Leaders see ‘splendid journey’ in the next 100 years, but even Xi knows Mandate of Heaven is not forever
There’s a surfeit of smugness in the air as China celebrates the Communist Party’s 100th anniversary with nationwide festivities. The autocrats who run the party can proudly proclaim they’ve gone from conquering hunger (no mean feat) to sending Bullet trains across the bleak, once-unreachable Tibetan plateau. What’s left to be done? Overtake the United States and become the number one global superpower, of course.
The celebrations have been given an extra propaganda fillip by the fact that China has moved from near-disaster, as the country that gave the world the Wuhan Virus, to triumph as the nation felled the infection. The economy’s rebounded and the Chinese are now inoculating an astonishing 100 million Chinese a week, albeit with iffy vaccines. Also, even as the rest of the world struggles with the Delta super-spreader variant, Chinese authorities seem to have crushed the lineage after detecting it in Guangzhou last month.
China’s leaders see an even more “splendid journey in the next century,” according to Xinhua News Agency. By around 2030, China will almost certainly replace the US as the world’s largest economy. Bear in mind, in 1980 China had an annual gross domestic product of $191 billion which made it one of the world’s poorest countries. Today, annual GDP has multiplied 75 times to $14.3 trillion. While comparisons may be invidious, India’s GDP in 2020-21 (admittedly a pandemic year) was $1.8 trillion.
Many of China’s big ambitions can be read in the 14th Five-Year Plan. The country aims to be at the forefront in all technology frontier zones like AI, quantum computing, semiconductors, genetics and neuroscience. It’s competing with the US to become the dominant space power and is planning its first crewed Mars mission in 2023 as part of a longer-term strategy of developing the Red Planet’s resources.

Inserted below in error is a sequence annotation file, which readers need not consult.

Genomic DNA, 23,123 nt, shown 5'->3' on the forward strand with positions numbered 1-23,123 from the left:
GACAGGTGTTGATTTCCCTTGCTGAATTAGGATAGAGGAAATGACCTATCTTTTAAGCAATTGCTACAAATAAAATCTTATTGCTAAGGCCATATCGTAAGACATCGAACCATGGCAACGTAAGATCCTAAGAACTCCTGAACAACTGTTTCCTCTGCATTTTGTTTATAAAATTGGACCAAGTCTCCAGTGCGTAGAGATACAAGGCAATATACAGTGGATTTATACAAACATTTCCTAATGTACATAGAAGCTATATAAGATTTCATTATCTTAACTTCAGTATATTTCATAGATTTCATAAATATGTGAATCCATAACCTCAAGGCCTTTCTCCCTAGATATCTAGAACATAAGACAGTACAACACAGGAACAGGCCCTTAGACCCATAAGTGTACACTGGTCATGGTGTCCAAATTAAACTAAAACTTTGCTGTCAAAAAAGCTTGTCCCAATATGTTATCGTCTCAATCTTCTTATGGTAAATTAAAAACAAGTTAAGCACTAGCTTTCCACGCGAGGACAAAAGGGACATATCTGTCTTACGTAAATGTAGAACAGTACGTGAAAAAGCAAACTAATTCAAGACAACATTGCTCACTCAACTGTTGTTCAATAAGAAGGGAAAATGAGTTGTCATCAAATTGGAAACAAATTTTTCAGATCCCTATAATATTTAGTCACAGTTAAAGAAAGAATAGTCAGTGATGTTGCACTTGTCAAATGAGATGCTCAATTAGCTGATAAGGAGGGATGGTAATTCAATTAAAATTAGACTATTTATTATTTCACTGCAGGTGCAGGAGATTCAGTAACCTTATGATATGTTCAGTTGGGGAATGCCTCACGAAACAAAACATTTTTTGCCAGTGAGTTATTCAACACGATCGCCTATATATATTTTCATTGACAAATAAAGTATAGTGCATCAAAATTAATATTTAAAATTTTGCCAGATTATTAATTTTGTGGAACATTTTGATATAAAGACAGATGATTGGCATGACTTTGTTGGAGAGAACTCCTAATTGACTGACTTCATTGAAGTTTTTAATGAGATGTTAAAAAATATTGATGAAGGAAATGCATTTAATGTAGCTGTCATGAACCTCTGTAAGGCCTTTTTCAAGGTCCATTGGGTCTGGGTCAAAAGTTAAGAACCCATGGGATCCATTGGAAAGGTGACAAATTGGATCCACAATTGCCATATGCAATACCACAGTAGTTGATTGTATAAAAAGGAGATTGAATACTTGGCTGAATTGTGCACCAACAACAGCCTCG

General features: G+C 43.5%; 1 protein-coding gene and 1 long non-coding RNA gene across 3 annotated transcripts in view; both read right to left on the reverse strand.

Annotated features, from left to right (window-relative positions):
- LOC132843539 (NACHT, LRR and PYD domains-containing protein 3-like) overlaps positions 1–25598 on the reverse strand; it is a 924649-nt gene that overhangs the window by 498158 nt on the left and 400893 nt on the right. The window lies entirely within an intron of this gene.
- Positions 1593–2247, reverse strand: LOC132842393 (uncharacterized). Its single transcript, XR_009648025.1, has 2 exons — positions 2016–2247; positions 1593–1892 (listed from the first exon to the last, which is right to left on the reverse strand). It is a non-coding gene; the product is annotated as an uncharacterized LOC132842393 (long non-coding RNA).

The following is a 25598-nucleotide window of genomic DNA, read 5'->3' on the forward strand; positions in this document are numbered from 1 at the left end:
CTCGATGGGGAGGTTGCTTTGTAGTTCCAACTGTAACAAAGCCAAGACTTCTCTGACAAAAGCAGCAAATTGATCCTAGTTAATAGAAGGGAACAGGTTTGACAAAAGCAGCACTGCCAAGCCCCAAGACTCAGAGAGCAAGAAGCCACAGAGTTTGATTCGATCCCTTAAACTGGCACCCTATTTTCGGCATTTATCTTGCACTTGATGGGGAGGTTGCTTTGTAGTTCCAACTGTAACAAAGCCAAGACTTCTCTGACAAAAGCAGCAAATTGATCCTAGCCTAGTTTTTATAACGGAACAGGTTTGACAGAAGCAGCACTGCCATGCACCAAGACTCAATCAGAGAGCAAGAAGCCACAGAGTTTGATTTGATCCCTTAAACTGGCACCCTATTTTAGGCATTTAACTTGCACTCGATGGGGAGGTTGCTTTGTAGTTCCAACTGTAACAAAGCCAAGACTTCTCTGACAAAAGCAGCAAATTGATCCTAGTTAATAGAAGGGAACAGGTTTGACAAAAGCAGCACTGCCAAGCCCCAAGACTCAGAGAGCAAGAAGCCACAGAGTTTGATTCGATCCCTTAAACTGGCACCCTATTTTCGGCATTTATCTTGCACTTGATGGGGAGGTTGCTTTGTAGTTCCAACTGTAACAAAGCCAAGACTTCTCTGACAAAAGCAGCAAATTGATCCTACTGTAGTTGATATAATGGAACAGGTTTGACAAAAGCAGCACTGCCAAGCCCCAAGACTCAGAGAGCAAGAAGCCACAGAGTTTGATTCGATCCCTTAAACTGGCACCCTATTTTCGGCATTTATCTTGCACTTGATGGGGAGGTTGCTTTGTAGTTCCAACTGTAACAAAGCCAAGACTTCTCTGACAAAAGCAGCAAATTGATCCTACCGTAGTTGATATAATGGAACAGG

On terra firma, it’s mooting construction of a “Polar Silk Road” and aims to put a satellite in space by 2022 to track melting ice for ships sailing through the Arctic region. Famously, China’s government and private sector work hand-in-glove. So, to develop the technologies of the future, tech giant Baidu has been tasked with pushing ahead with autonomous driving systems. Alibaba’s developing ever-smarter cities and Tencent’s working on using technology for medical diagnoses and meeting other healthcare needs of the 1.4 billion population.
Looking at the progress they’ve made over the decades from famine-stricken nation to the world’s second most powerful country, it’s hardly surprising the Chinese government is looking almost contemptuously at the US and slower-moving nations, and is proclaiming their one-party rule system superior to all others.
China’s more muscular approach began soon after Xi Jinping rose to power as the party general secretary in 2012 and styled himself as the “People’s Leader” and vowed a “great rejuvenation” to restore China to its ancient prominence and glory. In 2013, the party issued Document No 9 proclaiming “socialism with Chinese characteristics and the Chinese dream are the main themes of our age’. Xi Jinping Thought, read dutifully by all party members, asserts that the country can only prosper and aspire to new heights if the Communist Party firmly holds the reins.
As Xi’s grip on business, the media, the Internet and culture has tightened and crackdowns on dissent, as in Hong Kong, become more brutal, some Chinese intellectuals are endorsing his strongman views, though whether out of choice is the question. Beijing-based scholar David Wang recently told a foreign journalist, “Average Chinese aren’t ready for Western-style democracy and need to be led. In the US, everyone can have an opinion and nothing gets done. China should follow a different path.”